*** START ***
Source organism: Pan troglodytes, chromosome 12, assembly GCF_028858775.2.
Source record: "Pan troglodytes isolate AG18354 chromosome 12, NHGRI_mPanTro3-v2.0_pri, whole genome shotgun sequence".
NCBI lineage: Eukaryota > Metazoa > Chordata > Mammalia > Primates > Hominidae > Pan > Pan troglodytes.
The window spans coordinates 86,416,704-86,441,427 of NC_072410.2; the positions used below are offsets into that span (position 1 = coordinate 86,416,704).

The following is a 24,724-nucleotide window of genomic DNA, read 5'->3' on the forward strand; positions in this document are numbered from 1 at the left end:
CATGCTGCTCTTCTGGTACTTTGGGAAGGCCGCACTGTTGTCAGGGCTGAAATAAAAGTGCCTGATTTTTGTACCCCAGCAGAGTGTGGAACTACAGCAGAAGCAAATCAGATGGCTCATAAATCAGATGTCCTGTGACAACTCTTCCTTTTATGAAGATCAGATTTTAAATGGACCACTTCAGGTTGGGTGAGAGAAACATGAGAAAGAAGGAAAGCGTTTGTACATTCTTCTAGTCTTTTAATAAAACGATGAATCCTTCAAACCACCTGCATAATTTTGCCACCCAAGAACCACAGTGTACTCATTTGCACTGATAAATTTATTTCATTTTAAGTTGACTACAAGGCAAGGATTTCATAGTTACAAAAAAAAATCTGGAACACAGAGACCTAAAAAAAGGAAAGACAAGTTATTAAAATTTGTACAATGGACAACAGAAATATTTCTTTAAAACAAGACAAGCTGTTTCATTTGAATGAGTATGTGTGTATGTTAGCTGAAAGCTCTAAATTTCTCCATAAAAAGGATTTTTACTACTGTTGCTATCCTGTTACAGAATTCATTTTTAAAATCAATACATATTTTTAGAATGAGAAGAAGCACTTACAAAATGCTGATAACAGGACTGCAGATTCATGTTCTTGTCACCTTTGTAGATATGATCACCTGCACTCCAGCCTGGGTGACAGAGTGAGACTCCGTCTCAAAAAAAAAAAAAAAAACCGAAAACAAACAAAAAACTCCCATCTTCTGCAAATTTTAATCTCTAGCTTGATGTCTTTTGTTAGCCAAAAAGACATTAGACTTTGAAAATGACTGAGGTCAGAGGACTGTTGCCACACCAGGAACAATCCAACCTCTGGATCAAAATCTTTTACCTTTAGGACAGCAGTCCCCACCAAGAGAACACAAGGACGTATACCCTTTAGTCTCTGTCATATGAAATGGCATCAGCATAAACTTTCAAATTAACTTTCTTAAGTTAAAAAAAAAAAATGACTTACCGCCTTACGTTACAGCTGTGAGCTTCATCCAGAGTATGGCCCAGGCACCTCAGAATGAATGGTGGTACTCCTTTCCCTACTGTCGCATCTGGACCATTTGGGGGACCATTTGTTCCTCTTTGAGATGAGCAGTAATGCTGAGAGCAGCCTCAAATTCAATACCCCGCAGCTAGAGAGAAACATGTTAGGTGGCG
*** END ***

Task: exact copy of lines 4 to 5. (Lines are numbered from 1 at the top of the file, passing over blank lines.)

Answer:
The window spans coordinates 86,416,704-86,441,427 of NC_072410.2; the positions used below are offsets into that span (position 1 = coordinate 86,416,704).

The following is a 24,724-nucleotide window of genomic DNA, read 5'->3' on the forward strand; positions in this document are numbered from 1 at the left end: